Meritage Press, 2007
Pinning Down the Escape Artist
Review by Lee Kottner
“Listen to catch with intimate hooks the drift / of King James or a coroner’s conversation / nurse learned syllables as seeded fluff to Velcro . . .” Jean Vengua tells us near the end of her new poetry collection, (italics)Prau,(/italics) winner of the Filamore Tabios, Sr. Memorial Poetry Prize. In a 2006 [interview] (http://willtoexchange.blogspot.com/2006/01/interview-with-jean-vengua.html), Vengua calls herself “an escape artist” when describing her poetics, and (italics)Prau,(/italics) named after an Indonesian sailboat, is all about being on the move. The book is divided into four sections: Momentum, Displacements/In Place, Ghost Vessels, and Rowing/Breathing. Despite all that movement, or in some cases, longing for movement, one thing anchors Vengua firmly, and that’s her language. Though her settings range from Mindinao to Monterey to Alaska, it’s the rich images of her poetics that give us a sense of the place her poems come from.
That place is the poet’s body, its memories and constituent parts, its own place in the geography of the world. In “Night Diary,” she tells us “In the night the body, the meat diary, remembers certain conversations.” Vengua has gone about recording them. She lets us know what we’re in for in the opening poem, “This Isn’t Kansas,” informing us “there is no more new. a lot of / nakedness around here lately, though. it shuffles, goes / everyday under the radar, shifts sightlines . . .” and when she’s done, nothing is quite the same because our own sightlines have shifted to include the landscapes of emotion and migration.
In her bio, Vengua says that most of these poems were written “online, afloat on the sea of pixels.” She has had several experimental poetics blogs in the past and her poems have that flavor of stream-of-consciousness that steals over us so easily when staring into the void of the internet, speaking through our fingers. There’s an intimacy to her poems that late-night online chat room conversations have, when it feels safe to say anything. As Vengua says in “Night Stammers,” “Syntax breaks up. Ice breaks. If you can just weather a night like this huddled with your own voice.” You sign off and realize it’s 4 a.m. and you’ve told a complete stranger everything about your affair with a co-worker.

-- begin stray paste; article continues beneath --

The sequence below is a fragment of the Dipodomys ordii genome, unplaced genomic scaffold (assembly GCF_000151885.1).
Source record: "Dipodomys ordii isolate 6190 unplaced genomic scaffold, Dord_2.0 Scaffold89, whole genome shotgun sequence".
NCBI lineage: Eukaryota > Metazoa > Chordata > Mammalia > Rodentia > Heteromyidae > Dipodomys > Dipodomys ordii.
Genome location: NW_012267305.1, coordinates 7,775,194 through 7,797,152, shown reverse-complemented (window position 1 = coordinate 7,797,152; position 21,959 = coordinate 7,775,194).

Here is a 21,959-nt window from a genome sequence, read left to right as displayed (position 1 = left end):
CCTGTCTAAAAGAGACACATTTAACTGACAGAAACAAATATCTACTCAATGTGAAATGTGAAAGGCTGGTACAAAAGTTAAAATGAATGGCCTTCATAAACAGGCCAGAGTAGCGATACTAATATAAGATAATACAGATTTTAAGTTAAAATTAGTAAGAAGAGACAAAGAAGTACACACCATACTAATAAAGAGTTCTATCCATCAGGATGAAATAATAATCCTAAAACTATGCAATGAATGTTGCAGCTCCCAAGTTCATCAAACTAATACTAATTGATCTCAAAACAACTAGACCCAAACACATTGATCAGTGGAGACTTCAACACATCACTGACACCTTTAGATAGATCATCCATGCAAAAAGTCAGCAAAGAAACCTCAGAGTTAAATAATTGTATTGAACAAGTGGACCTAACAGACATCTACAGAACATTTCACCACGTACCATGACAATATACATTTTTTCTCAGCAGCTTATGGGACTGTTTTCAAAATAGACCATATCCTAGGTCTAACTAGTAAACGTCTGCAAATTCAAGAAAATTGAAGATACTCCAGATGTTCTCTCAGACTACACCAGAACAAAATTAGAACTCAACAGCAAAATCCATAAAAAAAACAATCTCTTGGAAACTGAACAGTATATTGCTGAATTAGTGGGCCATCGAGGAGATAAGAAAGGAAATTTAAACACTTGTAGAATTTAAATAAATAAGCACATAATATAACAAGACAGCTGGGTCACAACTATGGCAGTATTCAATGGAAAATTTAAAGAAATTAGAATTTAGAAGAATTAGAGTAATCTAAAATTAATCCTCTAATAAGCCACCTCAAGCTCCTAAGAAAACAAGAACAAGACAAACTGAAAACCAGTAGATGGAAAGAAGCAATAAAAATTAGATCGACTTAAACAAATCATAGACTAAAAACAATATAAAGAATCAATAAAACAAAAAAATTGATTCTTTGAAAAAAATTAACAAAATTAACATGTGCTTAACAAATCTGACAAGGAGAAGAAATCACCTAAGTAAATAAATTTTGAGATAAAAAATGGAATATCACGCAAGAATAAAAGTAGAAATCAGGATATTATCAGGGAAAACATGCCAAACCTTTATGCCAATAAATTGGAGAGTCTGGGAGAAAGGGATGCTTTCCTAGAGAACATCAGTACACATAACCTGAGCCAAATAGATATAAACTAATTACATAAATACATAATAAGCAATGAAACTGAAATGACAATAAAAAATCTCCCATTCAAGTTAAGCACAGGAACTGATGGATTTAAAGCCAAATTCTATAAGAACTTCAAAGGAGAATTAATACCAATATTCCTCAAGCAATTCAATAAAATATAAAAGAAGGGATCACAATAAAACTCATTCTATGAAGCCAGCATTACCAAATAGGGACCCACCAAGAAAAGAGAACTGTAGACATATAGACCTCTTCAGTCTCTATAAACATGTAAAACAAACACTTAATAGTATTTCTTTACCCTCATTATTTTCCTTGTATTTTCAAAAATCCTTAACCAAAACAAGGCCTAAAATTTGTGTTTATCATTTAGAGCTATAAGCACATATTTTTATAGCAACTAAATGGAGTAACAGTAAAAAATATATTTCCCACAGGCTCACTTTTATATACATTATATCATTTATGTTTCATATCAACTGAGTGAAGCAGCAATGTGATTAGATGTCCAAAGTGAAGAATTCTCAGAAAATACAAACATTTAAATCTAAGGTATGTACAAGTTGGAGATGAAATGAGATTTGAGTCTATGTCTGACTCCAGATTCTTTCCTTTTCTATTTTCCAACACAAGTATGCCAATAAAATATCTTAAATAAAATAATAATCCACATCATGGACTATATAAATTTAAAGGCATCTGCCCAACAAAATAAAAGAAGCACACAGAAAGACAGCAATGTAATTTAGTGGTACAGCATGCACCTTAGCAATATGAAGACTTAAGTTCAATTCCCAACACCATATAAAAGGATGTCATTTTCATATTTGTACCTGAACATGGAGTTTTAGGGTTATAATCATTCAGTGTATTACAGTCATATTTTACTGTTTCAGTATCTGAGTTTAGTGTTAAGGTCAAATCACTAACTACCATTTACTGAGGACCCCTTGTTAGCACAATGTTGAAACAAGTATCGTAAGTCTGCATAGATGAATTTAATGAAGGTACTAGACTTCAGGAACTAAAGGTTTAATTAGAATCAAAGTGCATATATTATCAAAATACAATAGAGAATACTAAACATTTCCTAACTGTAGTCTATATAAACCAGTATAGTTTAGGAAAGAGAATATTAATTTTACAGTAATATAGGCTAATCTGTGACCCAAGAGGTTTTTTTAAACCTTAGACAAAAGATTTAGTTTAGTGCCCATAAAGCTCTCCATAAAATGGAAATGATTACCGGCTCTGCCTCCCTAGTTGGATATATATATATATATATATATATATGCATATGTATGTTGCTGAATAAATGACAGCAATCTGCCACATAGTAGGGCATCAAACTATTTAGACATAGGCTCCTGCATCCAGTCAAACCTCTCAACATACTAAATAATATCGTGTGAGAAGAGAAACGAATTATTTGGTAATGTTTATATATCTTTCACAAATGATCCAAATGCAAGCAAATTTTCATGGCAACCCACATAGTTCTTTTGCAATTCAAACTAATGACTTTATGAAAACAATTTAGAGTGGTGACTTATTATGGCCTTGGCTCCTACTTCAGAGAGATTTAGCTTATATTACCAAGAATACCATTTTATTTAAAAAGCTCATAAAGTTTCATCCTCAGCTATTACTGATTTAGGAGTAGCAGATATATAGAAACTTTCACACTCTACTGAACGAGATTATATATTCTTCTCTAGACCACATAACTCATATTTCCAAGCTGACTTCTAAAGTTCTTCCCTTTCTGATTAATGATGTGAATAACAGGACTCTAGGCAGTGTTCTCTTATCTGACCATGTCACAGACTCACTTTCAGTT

Vengua’s poems are not only intimate but playful as well, in both form and content. “Glowrius “ is ten words long and takes up the whole page with outsized, all-capped, phonetically spelled, oddly broken, bracketed words in deepest black and pale gray that almost seem to glow like green pixels on a black screen. Often, she breaks words in half without hyphens, merely dropping them to the next line to discombobulate her readers, muddle the meaning, and make us rear back and reread. There’s something almost Dada-like in her visual poetry, but the content matters too. In “Debit” she uses the convention of strikeout to “erase” without erasing the first half the poem. Reading through the struck-out words, you realize they were two separate poems that, together, make a third.
That’s an apt description of this collection itself; there’s so much going on in it, both parts and whole. Time slips away, people slip away, homelands change, new places become home. The boat goes out with travelers on the tide and comes back richly loaded with experience and memory laid out in rich language.